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Dobro Lessons: “Indian Peaks”

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[MUSIC].
Well here's a song that I came up with
called Indian Peaks, and
I wrote this to try and demonstrate sort
of another sound that we could use.
We've been doing a lot of diatonic blues
sounds and
so I just wanted to give, give you
something to practice.
That has a few different chords in it and
a little bit of a different sound, so
this is definitely not fall into the blues
category, it's more of a, you know,
a little bit more of a pretty sound that
you can use with this open d tuning.
So you've got a bunch of different chords,
you've got D,
you've got G, you've got B minor.
[MUSIC].
A and G.
You've also got
[MUSIC]
C.
So it's got a variety of sort of
interesting chords.
Now one thing we haven't talked about yet
is playing a minor chord In this tuning.
So if you're barring straight across, so
the minor chord
we're using here is B minor, so that's
going to be on the ninth fret.
Now, if you play all the notes straight
across, you get a major chord.
And it's major because of this note here,
the third string.
[MUSIC].
So to make that a minor you need to
flatten it.
[MUSIC].
One half step
[MUSIC].
Now we can't bar all the way across and
have that happen.
[MUSIC].
We have to arpeggiate it and play it on
its own so.
[MUSIC].
So that's sorta minor arpeggio there.
[MUSIC].
All the notes are the same as they would
be in a major chord except for
the one on the third string.
[MUSIC].
So we kinda have to jump that down one
half-step.
[MUSIC].
That gives us a B minor arpeggio, so in
this song,
I guess it's going to be, you'll notice
the B minor chord where
plays the ninth fret to the eight fret
sliding to the seventh.
[MUSIC].
Takes us from a B minor chord to an A
chord.
[MUSIC].
To a G chord.
So we can use this minor chord.
[MUSIC].
Or this minor arpeggio I should say to
create a sort of a different sound.
Again, you wouldn't use this in blues,
but it is
[MUSIC]
timed to the key of G D,
so, let's just go through the song a
little bit, step by step.
It starts with a basic arpeggio,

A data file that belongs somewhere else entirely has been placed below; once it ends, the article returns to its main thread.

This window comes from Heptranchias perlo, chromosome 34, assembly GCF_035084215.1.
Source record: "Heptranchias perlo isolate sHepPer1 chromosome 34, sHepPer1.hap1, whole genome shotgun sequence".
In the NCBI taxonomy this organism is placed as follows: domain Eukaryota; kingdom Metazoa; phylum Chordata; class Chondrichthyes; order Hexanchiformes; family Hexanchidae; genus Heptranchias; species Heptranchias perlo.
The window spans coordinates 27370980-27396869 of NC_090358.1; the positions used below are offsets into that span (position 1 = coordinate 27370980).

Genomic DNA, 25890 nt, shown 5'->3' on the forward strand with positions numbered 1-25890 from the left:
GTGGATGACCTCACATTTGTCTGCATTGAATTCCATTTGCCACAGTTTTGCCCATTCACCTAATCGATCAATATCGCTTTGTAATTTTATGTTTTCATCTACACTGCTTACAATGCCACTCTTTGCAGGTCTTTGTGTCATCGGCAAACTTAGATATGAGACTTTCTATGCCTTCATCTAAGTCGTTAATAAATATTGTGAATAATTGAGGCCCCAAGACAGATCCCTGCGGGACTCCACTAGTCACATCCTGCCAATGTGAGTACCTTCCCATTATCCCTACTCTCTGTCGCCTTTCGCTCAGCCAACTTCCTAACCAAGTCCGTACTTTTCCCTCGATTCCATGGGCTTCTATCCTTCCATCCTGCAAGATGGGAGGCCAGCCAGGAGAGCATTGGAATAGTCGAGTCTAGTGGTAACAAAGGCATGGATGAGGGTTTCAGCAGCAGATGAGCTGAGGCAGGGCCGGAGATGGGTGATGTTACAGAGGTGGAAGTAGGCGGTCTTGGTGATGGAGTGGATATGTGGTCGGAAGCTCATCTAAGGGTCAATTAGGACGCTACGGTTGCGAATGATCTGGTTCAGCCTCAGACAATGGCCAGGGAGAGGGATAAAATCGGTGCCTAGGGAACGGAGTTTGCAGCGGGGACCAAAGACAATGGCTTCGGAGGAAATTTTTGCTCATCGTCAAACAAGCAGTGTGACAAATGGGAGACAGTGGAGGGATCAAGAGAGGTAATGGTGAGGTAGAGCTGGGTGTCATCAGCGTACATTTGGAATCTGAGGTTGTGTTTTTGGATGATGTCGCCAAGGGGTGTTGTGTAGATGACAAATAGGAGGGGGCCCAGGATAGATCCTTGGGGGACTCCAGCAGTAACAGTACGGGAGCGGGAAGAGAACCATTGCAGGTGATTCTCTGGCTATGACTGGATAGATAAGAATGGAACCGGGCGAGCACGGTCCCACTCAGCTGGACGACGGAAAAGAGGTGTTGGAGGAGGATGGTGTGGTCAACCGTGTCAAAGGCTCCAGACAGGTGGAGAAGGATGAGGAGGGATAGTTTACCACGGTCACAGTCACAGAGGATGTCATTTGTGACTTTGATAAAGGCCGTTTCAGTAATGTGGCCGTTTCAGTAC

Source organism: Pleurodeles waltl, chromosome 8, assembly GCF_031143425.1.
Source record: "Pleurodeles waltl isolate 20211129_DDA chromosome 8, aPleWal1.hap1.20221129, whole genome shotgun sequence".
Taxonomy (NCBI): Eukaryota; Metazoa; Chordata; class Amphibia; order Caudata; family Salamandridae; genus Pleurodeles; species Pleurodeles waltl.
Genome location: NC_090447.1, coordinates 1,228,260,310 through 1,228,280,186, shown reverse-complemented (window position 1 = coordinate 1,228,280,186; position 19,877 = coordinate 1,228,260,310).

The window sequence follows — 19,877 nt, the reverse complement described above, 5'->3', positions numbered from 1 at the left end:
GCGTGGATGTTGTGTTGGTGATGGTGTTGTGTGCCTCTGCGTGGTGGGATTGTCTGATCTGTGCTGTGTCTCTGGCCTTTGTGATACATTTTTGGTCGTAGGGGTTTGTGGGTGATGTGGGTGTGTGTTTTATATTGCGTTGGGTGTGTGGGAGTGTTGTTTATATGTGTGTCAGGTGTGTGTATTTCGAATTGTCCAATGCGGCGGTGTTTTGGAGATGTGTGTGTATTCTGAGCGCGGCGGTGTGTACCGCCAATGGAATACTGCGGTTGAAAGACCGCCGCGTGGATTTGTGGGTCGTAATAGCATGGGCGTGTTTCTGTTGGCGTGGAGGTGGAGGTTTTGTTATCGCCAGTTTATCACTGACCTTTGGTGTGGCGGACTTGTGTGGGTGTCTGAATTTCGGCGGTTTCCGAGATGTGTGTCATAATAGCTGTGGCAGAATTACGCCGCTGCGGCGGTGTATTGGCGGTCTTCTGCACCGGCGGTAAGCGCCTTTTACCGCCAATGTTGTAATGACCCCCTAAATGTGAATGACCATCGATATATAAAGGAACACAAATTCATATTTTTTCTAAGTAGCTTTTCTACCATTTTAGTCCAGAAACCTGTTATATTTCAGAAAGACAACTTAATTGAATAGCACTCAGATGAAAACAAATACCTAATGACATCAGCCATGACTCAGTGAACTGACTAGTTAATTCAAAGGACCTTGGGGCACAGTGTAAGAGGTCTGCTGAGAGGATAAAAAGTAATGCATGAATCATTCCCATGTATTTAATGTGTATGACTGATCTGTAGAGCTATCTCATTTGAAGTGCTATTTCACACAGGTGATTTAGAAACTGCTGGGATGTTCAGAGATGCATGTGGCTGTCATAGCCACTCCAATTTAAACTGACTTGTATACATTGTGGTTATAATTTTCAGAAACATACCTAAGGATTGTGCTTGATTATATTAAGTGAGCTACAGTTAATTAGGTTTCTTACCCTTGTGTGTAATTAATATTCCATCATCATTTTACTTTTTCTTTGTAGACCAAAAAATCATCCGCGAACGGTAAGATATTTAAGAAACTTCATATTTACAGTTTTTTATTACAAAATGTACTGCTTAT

[MUSIC]
and a slide.
So for those first three notes, I'm
probably gonna go ahead and
use my thumb for all of them.
[MUSIC].
That's one way to do it.
You could also
[MUSIC].
Do or use the thumb on the low string.
[MUSIC].
Index on the second string.
[MUSIC].
And middle there.
So
[MUSIC].
The low strings are kinda heavy and so to
use your flesh to get a strong tone.
It might be easier to just use the thumb
pick.
[MUSIC].
Sometimes these fingers won't be able to
quite get enough out of it, so
you can experiment with that.
So then the second bar.
[MUSIC].
Is a pret, very pretty C excuse me, G
arpeggio.
[MUSIC].
So, you're gonna use this open second
string.
Creates a really nice chord there.
And, then, you go up to the B minor.
[MUSIC].
And, jumping from the ninth fret,
[MUSIC]
to the eighth fret.
You're probably going to want to tilt the
bar when you get there.
[MUSIC].
So that these other strings don't ring
out.
Cuz if you just play this,
[MUSIC],
and you don't mute the low strings,
you get a very strange chord that you
don't want.
So you, you got to play these three, the
first three on that nine, nine, nine.
And then tilt the bar to get the eight,
slide down
[MUSIC]
and then this, just sort of wrap it up.
And that's just a quick slide, four to
two.
[MUSIC].
The same there.
And then you've got nine.
[MUSIC].
And again.
[MUSIC].
I play these first three notes on the
ninth fret.
[MUSIC].
For the B minor.
[MUSIC].
And then I tilt the bar forward to mute
them.
[MUSIC].
And then we slide up to the C chord on the
tenth fret.
[MUSIC].
Which has a real nice sound in this
context.
And then,
[MUSIC]
back to the A.
And then we go a little up here to the
tenth fret and do a little C and D.
[MUSIC].
And so that's kind of like thumb, thumb,
double stop, double stop.
[MUSIC].
And then same thing.
[MUSIC].
And you can even mute a little bit with
your palm.
[MUSIC].
So sometimes if you bring your palm over
on top of the strings,
of the palm of the right hand.
[MUSIC].
You can kind of mute.
[MUSIC].
You can also lift the bar to mute in this
instance,
so
[MUSIC].
So you might do that.
[MUSIC].
And create that sound.
[MUSIC].
So lifting the bar can be real effective
way to create a mute as well.
[MUSIC].
And then it repeats just the first part.
[MUSIC].
So if you're ever worried about extraneous
noise you can always lift
the bar to create a full mute.
So if you're switching chords.
[MUSIC].
And you want to create a mute you can just
lift the bar.
And when you lift the bar you're almost
turning your hand like this, so
that the pinky and ring finger stay on the
strings and that's what's muting them.
If you, if you lift your whole hand
[MUSIC].
Obviously the strings continue to ring.
The idea is to mute the strings so you
can.
[MUSIC]
And then lift the bar off, but
keep your pinkie and ring finger on the
strings.
[MUSIC].
And that just mutes it right away, so if
you're ever wondering how to make things
a little less noisy, a little less strings
sort of ringing around,
you can always just mute that way, so
that's a song Indian Peaks,
Hope you enjoy it and got a couple
examples of me performing it for you.
[MUSIC]